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Boardwalk Into Controversy

Wildwood’s apparent use of rain-forest wood irks environmentalists.

Posted May 5, 2009 by Jen A. Miller

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New Wildwood Boardwalk Construction Using Rainforest Wood
Workers rip out a section of the old Wildwood boardwalk .
Photo by Jen A. Miller.

Visitors to the Wildwoods this summer likely will be pleased to find a new boardwalk underfoot as they stroll past squawking game attendants, beachgoers lined up for a slice of Mack’s pizza, and music blasting from the amusement rides at Mariner’s Landing.

But not everyone is happy about the replacement of 42,000 aging boards from Schellenger to Cedar avenues. Why? Because the town used a Brazililan hardwood called ipê for the decking on the $3.5 million stretch of walkway.

Ipê (pronounced ee-pay) is strong and durable. It can support the weight of emergency vehicles and presumably save replacement costs in the future. And, according to ipê proponents, it naturally resists rot, decay, and insects without the use of chemicals.

But ipê is harvested from rain forests, which has environmentalists up in arms. In 1997, Wildwood pledged not to use rain forest wood on its boardwalk. The plan was to use black locust wood, but officials say the shipment came in damaged. “It arrived in deplorable condition,” says Lou Ferrara, Wildwood’s executive director of economic development. “It was just not usable.”

So the town went with ipê. “It comes from all over the world. It doesn’t just grow in rain forests,” Ferrara contends.

Not so, according to Georgina Shanley, cofounder of Friends of the Rainforest.

“The wood that Wildwood is using doesn’t even have any hint of certification that it was legally logged,” says Shanley of Ocean City. According to Rainforest Relief, which protested the Wildwood project with Shanley’s group, about 80 percent of ipê wood sold in the United States is harvested illegally from rain forests.  “It’s like walking on a coffin,” says Shanley. “It’s the boardwalk of shame.”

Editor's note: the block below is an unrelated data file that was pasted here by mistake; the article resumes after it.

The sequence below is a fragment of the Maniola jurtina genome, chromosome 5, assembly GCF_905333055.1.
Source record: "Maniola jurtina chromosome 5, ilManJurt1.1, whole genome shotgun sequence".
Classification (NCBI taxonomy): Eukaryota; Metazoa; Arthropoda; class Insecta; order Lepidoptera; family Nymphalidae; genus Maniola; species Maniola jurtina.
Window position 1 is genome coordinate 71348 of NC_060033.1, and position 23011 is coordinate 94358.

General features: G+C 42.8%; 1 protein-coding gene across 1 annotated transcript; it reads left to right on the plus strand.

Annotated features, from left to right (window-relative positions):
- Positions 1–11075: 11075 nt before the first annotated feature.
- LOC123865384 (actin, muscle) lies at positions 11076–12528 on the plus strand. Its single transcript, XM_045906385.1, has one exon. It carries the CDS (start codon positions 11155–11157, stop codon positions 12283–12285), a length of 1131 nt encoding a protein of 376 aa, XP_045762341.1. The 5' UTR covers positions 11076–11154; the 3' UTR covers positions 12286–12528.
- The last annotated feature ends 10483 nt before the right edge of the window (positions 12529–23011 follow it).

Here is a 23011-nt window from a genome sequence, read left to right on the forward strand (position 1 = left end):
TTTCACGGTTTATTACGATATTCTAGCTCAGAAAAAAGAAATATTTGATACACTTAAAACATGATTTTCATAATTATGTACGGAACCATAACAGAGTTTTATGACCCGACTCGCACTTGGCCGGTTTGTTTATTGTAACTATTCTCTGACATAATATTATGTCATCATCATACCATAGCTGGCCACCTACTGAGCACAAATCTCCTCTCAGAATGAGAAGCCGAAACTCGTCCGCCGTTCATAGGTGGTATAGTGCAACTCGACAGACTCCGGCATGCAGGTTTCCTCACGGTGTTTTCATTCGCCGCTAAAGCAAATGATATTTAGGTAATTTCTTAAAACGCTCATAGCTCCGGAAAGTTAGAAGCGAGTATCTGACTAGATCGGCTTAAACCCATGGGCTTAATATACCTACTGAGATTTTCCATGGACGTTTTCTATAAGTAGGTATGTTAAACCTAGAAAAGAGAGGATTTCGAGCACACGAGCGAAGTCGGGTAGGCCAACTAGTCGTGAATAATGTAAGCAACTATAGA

Wildwood is not the only New Jersey town to use rain-forest wood for its boardwalks. Atlantic City and Ventnor have also used the wood, and Ocean City planned on using it when the town renovated its boardwalk last year. Instead, Ocean City responded to public pressure and used a mix of ipê and pine.

The Wildwood project is the first phase of a planned ten-year, $30 million to $40 million renovation of the boardwalk, which spans Wildwood and North Wildwood. The project is funded by the U.S. Department of Agriculture and New Jersey’s Urban Enterprise Zone Authority.

When you do decide to head to the beach, consult our 2009 Summer Beach Guide for beach badge prices, parking information and exit numbers (if you don't know them by heart). Click here to view the beach guide (PDF format)

Click on the links below to read the different categories of our 100 Shore Things Guide:

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Food

Shopping

Great Outdoors

Destinations

Atlantic City's Shore Things

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Click on the links below to read more in-depth articles about Shore destinations and developments:

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Cape May's Sparkling Stones: Cape May "Diamonds"?

Come As You Are Bars: Flip-Flops and a Bathing Suit Are Not Problem At These Hot Spots on the Beach

Greetings From Asbury Park (Again): Amid Economic Slowdown, A Legendary Shore Town Awaits the Fruits of Redevelopment


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Board Work: Atlantic City's Oceanfront Upgrade
Seeing Green
Glossy Reminders of Wildwood Past
Safe and Sound
Just Wild About Wildwood
Shifting Sands
Reef Madness? (No, It's Art)


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